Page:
• 5. Benchmark performance using the right KPIs. Improvement needs a baseline with the right KPIs selected to improve performance. In Digital marketing this isn’t just overall conversion rate since that has many limitations as a KPI. You need to look at overall performance measures such as revenue or goal value per visit by segment and micro or step conversion.
    6. Prioritise and schedule the right digital optimisation initiatives. The chart above shows many areas of optimisation, so you need to identify the quick wins which will have the biggest impact and then set targets for improvement, as part of a 90 day planning programme for example.

Here are some common digital marketing optimization initiatives, which would you add?

Conversion rate optimisation. Removing inefficiencies in customer journeys and optimising different page template types using AB and multivariate testing.

  • Optimising visibility in the SERPs with search marketing. This includes optimisation of AdWords creative and targeting and using Google Webmaster Tools to improve the clickthrough rate for key search terms and pages.
  • Email marketing optimisation. Testing subject lines and email creative – particularly for automated emails that are used to boost conversion or retention.
  • Social media optimisation. Defining the best type of content and timing using SMO.
  • Media optimisation. Improving the efficiency of display ad investments across publishers and social networks by refining bidding and creative, for example using Real-time bidding services or AdWords display network optimisation.

So, there are many optimisation techniques that can be applied IF their importance is recognised and they are resourced accordingly.

A final point to bear in mind is that many of these techniques centre on boosting efficiency rather than communications effectiveness. Often, bigger gains are possible through improvements to the good old 4Ps of the online marketing mix, that’s Product, Price and Place (Promotion is well covered by optimisation). Developing a desirable, engaging brand is also part of this mix. I’m reminded of an AB test I was involved with for a credit card provider where it was all about the rate on the card rather than the page layout, creative and copy. The product managers needed to look at that to get the improvements needed.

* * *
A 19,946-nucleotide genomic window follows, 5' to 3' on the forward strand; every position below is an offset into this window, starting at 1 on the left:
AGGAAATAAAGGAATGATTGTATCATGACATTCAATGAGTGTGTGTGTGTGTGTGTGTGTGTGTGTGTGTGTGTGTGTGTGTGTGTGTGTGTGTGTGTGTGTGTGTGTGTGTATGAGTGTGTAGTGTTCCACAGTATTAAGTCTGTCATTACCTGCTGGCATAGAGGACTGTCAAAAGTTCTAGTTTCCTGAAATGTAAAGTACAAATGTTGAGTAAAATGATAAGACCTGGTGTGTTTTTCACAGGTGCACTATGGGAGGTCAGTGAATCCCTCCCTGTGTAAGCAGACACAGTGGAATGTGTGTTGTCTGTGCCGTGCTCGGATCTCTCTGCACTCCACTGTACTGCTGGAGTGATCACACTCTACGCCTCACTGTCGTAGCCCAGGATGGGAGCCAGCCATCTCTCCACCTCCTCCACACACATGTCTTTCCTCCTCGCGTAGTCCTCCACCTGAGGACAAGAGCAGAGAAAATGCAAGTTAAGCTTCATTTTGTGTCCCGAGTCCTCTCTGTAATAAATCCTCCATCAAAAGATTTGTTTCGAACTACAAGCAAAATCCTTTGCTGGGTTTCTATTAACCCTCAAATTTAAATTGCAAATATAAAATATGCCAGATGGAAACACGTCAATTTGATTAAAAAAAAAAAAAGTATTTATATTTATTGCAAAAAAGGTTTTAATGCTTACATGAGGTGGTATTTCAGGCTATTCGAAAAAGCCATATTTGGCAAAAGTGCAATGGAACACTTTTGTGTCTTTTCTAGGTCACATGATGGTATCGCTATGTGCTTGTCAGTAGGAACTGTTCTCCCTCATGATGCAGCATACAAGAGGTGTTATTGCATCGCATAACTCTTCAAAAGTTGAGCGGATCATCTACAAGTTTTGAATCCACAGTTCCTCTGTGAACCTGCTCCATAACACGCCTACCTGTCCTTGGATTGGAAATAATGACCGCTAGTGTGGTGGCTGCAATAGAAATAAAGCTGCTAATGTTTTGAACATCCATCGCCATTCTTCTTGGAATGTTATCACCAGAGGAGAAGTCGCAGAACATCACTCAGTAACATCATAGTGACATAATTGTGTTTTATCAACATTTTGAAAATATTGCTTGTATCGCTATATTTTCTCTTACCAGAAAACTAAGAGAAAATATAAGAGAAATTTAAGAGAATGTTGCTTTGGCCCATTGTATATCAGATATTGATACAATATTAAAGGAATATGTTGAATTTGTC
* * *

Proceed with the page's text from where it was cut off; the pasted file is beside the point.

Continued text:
• stuart mcmillan

    Excellent post Dave! I’ve been a long-time admirer of Dave Brailsford and what he has achieved, I think I have a natural philosophical alignment with his approach, it’s almost OCD in it’s attention to detail. Having a grand plan is essential, but it’s also essential to get the detail right to achieve the plan. Winning the web one byte at time. Page speed is also an area of concern that this applies to, every 0.1s counts; I also approach markup in the same way: what could I remove, so that the page is as simple and parsable (by GoogleBot) as possible.

    • http://www.smartinsights.com/ Dave Chaffey

      Thanks Stuart!

      Yes, I’m a beliver too and I have actually been meaning to write this post for years, but his moving on was a good prompt to write it. I think growing a business one page view / customer touchpoint at a time is how I see it.

      Yes in digital, it’s the detail that matters, but optmisation is hard work and needs to be ring-fenced. With the majority not always on, there’s a lot of missed opportunity here.

      Dave

  • http://digitalmindlondon.com Alvaro Bellido

    Thanks for this article Dave. I find quite shocking the Paid Digital Media level of optimisation. 34% only carry out limited or no testing at all.
    Paid Digital shouldn’t be set and forget.

    • http://www.smartinsights.com/ Dave Chaffey

      That’s right Alvaro, but when you’re stretched, set and forget / waste is often what happens.

  • http://www.theinternetgurus.co.uk Dimitri Inglezos

    Great post Dave and thorough. A lot of businesses still mistakenly believe that just by having a website on a specific platform, like WordPress for example, will bring lots of traffic without having to think about optimising it on a continual basis.
    I think an approach similar to a Lean Startup methodology where you create a Minimum Viable Product (MVP), in this case for the website but continually optimise it, is a better solution, than spending a lot of money creating a snazzy website that is nearly never optimised.